Nice LRPT image and QFH. The amount of gain required by your antenna depends on factors such as your location in relation to the geostationary satellite (distance), the transmitted power of the satellite, and the SNR and gain of your LNA. There are European weather satellites that are designed to transmit HRIT and LRIT images, such as Meteosat 8, 9, 10, and 11 (HRIT on 1.69515 GHz and LRIT on 1.691 GHz). You will need to research Eumetsat for active geostationary weather satellites, transmission times, and whether or not broadcasts are encrypted, requiring payment for a decoding key/unit. There are global software developers who may be able to provide additional information for you with respect to receiving images from European geostationary weather satellites. These developers contribute to the Open Satellite Project and you can find them here – https://github.com/opensatelliteproject
. As far as off-the-shelf antennas, the L-Com Hyperlink Brand HG1922EG 1 meter grid antenna (22 dBi gain) has been found to work well receiving signals from GOES 16 from as far away as Ontario, Canada and also note that M2, Inc has a 1625 MHZ to 1725 MHz Yagi antenna (18 dBi standard) and you may want to contact them to see if they can modify it to provide additional gain (http://www.m2inc.com/FG170026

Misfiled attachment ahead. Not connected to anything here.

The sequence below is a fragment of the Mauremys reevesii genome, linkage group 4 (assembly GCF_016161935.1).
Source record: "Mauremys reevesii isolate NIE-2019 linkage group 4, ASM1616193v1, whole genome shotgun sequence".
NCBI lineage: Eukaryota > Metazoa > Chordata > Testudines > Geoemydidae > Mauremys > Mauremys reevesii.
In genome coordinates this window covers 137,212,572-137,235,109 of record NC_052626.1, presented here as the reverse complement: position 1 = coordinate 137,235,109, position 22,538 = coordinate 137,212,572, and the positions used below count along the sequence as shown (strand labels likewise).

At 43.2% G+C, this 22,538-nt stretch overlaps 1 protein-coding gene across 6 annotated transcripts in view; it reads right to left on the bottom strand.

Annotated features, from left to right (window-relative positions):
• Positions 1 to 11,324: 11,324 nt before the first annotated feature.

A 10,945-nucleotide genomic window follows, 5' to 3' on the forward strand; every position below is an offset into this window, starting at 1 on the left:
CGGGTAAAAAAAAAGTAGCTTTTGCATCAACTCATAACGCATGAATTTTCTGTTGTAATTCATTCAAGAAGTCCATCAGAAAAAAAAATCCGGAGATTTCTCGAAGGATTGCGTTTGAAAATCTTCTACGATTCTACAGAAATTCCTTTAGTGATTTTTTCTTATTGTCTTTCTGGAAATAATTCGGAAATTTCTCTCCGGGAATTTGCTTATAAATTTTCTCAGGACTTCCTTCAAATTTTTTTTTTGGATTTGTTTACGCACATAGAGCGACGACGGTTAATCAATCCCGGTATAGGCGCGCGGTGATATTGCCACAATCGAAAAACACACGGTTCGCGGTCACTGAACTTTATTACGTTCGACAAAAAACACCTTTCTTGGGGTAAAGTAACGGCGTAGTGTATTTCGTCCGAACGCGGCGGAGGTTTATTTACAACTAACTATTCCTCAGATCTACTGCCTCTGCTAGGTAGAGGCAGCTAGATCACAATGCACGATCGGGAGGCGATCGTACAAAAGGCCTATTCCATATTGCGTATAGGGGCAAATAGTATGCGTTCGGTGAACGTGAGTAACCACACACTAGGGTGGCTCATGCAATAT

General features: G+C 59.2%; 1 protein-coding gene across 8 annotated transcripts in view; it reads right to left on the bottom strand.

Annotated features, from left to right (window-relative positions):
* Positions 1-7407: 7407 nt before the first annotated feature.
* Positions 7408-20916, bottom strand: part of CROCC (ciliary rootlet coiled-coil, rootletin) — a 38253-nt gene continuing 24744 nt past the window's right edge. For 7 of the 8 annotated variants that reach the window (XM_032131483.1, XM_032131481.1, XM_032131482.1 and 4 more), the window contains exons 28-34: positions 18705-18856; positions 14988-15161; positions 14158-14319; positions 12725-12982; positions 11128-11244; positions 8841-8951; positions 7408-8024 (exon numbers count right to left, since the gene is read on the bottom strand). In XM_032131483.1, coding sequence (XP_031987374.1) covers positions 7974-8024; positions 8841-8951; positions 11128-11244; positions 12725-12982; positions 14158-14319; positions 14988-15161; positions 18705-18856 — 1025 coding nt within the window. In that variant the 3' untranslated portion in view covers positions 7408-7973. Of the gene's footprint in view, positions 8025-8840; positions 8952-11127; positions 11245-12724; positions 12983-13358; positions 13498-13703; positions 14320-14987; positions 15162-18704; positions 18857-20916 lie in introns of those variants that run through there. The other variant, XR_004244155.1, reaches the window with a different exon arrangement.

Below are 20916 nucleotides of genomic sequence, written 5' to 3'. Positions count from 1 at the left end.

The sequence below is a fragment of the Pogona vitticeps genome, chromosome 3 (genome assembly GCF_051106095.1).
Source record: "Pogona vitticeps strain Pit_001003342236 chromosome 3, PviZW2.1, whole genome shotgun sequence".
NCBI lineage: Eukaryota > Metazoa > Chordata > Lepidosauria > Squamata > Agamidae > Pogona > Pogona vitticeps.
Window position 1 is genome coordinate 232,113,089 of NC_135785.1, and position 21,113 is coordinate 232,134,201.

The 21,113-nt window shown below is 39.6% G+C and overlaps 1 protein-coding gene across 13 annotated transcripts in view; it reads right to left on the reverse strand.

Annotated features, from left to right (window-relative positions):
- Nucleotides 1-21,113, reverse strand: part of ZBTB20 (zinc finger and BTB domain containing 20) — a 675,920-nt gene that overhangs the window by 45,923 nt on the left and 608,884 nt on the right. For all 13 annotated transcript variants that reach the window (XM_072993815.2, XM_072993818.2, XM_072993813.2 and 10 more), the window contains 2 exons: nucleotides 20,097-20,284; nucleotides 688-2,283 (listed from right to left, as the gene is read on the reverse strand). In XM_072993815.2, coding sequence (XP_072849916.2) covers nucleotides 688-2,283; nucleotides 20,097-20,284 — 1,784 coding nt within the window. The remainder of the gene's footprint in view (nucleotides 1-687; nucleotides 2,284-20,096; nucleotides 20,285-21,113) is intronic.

). Also, Directive Systems & Engineering offers a 20dBi loop Yagi antenna on their web site http://directivesystems.com/commercial/dse1844ly/
. A 1.8m diameter parabolic dish antenna is going to have a gain of around 28 dBi at 1.69 GHz. If you need that much gain at your location, then your best bet is likely to just use a 1.8m parabolic antenna. If you need a lighter weight parabolic antenna, you might consider one with a grid or metal screen structure instead of a solid metal construction. For a Yagi antenna, you effectively have to double the length of it for every 3dBi of gain added. So if you had a 1.45m long Yagi antenna producing 18 dBi of gain, you would only get 21 dBi of gain out of it by doubling the length to 2.9m. After the Yagi antenna gets long enough, it becomes a problem to keep it straight along its length and maneuver it, if you want to change its position with a motorized mount. The alternative to increasing length is to add more Yagi antennas in an array, which then takes up more space and becomes more challenging with respect to impedance matching to the LNA. Yagi antennas become more and more challenging to build in the 1.69 GHz range as the gain extends beyond around 20dBi. So if you need more gain than that, you should consider finding a way to implement a large parabolic dish antenna. You may want to see if you can find others in your area who have successfully built amateur systems to receive images from the geostationary satellites you are interested in. They could provide useful information on what works in your area as far as antennas for receiving HRIT and LRIT signals. Once you get it all working, please consider posting information to help others interested in building similar systems. Posted images are also of interest.